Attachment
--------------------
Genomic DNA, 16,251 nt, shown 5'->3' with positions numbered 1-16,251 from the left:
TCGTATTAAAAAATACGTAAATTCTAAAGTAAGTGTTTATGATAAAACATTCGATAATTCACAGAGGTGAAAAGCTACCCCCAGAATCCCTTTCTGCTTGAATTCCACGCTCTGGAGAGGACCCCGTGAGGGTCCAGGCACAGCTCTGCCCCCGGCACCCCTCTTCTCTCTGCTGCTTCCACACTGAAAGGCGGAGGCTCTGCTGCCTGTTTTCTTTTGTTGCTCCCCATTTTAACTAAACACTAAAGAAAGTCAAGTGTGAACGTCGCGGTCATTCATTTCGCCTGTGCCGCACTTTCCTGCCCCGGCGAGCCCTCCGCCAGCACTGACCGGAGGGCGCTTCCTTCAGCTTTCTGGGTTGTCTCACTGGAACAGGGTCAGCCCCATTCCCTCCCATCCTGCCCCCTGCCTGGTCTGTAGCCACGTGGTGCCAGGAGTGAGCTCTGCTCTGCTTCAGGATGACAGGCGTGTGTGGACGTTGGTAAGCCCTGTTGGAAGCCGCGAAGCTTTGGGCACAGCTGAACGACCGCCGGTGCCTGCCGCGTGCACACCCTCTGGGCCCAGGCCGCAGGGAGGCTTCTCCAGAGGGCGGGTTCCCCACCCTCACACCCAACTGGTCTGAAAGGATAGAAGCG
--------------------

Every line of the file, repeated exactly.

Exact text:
Genomic DNA, 16,251 nt, shown 5'->3' with positions numbered 1-16,251 from the left:
TCGTATTAAAAAATACGTAAATTCTAAAGTAAGTGTTTATGATAAAACATTCGATAATTCACAGAGGTGAAAAGCTACCCCCAGAATCCCTTTCTGCTTGAATTCCACGCTCTGGAGAGGACCCCGTGAGGGTCCAGGCACAGCTCTGCCCCCGGCACCCCTCTTCTCTCTGCTGCTTCCACACTGAAAGGCGGAGGCTCTGCTGCCTGTTTTCTTTTGTTGCTCCCCATTTTAACTAAACACTAAAGAAAGTCAAGTGTGAACGTCGCGGTCATTCATTTCGCCTGTGCCGCACTTTCCTGCCCCGGCGAGCCCTCCGCCAGCACTGACCGGAGGGCGCTTCCTTCAGCTTTCTGGGTTGTCTCACTGGAACAGGGTCAGCCCCATTCCCTCCCATCCTGCCCCCTGCCTGGTCTGTAGCCACGTGGTGCCAGGAGTGAGCTCTGCTCTGCTTCAGGATGACAGGCGTGTGTGGACGTTGGTAAGCCCTGTTGGAAGCCGCGAAGCTTTGGGCACAGCTGAACGACCGCCGGTGCCTGCCGCGTGCACACCCTCTGGGCCCAGGCCGCAGGGAGGCTTCTCCAGAGGGCGGGTTCCCCACCCTCACACCCAACTGGTCTGAAAGGATAGAAGCG